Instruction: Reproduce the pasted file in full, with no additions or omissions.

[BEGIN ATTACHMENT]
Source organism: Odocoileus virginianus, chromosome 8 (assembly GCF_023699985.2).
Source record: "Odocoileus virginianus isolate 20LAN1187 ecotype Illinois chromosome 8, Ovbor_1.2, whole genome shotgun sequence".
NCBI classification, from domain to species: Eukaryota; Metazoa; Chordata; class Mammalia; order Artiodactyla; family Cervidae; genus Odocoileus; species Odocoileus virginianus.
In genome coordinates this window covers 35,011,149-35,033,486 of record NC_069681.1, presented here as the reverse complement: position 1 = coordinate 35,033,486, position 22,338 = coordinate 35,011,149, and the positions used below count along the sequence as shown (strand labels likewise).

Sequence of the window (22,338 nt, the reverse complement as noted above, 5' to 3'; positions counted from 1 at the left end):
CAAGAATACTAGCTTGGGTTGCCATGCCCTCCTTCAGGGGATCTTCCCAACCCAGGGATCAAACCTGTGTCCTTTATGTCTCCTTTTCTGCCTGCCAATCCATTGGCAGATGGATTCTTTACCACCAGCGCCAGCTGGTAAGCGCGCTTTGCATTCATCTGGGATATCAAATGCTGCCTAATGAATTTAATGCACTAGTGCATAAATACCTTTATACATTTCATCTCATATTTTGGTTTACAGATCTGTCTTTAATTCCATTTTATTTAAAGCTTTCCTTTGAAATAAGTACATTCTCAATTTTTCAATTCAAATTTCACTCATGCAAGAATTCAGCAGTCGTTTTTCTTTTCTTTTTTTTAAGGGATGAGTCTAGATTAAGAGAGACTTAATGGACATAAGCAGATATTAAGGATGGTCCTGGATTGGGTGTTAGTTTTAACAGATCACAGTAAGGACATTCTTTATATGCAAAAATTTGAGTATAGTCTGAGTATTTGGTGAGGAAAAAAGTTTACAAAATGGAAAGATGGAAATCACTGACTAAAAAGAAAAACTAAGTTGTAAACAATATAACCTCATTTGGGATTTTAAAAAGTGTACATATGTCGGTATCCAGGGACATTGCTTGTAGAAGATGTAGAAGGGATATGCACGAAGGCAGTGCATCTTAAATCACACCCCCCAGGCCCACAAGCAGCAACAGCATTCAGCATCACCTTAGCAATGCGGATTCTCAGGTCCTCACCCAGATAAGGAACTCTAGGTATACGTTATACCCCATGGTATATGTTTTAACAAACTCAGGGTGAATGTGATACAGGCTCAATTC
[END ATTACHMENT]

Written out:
Source organism: Odocoileus virginianus, chromosome 8 (assembly GCF_023699985.2).
Source record: "Odocoileus virginianus isolate 20LAN1187 ecotype Illinois chromosome 8, Ovbor_1.2, whole genome shotgun sequence".
NCBI classification, from domain to species: Eukaryota; Metazoa; Chordata; class Mammalia; order Artiodactyla; family Cervidae; genus Odocoileus; species Odocoileus virginianus.
In genome coordinates this window covers 35,011,149-35,033,486 of record NC_069681.1, presented here as the reverse complement: position 1 = coordinate 35,033,486, position 22,338 = coordinate 35,011,149, and the positions used below count along the sequence as shown (strand labels likewise).

Sequence of the window (22,338 nt, the reverse complement as noted above, 5' to 3'; positions counted from 1 at the left end):
CAAGAATACTAGCTTGGGTTGCCATGCCCTCCTTCAGGGGATCTTCCCAACCCAGGGATCAAACCTGTGTCCTTTATGTCTCCTTTTCTGCCTGCCAATCCATTGGCAGATGGATTCTTTACCACCAGCGCCAGCTGGTAAGCGCGCTTTGCATTCATCTGGGATATCAAATGCTGCCTAATGAATTTAATGCACTAGTGCATAAATACCTTTATACATTTCATCTCATATTTTGGTTTACAGATCTGTCTTTAATTCCATTTTATTTAAAGCTTTCCTTTGAAATAAGTACATTCTCAATTTTTCAATTCAAATTTCACTCATGCAAGAATTCAGCAGTCGTTTTTCTTTTCTTTTTTTTAAGGGATGAGTCTAGATTAAGAGAGACTTAATGGACATAAGCAGATATTAAGGATGGTCCTGGATTGGGTGTTAGTTTTAACAGATCACAGTAAGGACATTCTTTATATGCAAAAATTTGAGTATAGTCTGAGTATTTGGTGAGGAAAAAAGTTTACAAAATGGAAAGATGGAAATCACTGACTAAAAAGAAAAACTAAGTTGTAAACAATATAACCTCATTTGGGATTTTAAAAAGTGTACATATGTCGGTATCCAGGGACATTGCTTGTAGAAGATGTAGAAGGGATATGCACGAAGGCAGTGCATCTTAAATCACACCCCCCAGGCCCACAAGCAGCAACAGCATTCAGCATCACCTTAGCAATGCGGATTCTCAGGTCCTCACCCAGATAAGGAACTCTAGGTATACGTTATACCCCATGGTATATGTTTTAACAAACTCAGGGTGAATGTGATACAGGCTCAATTC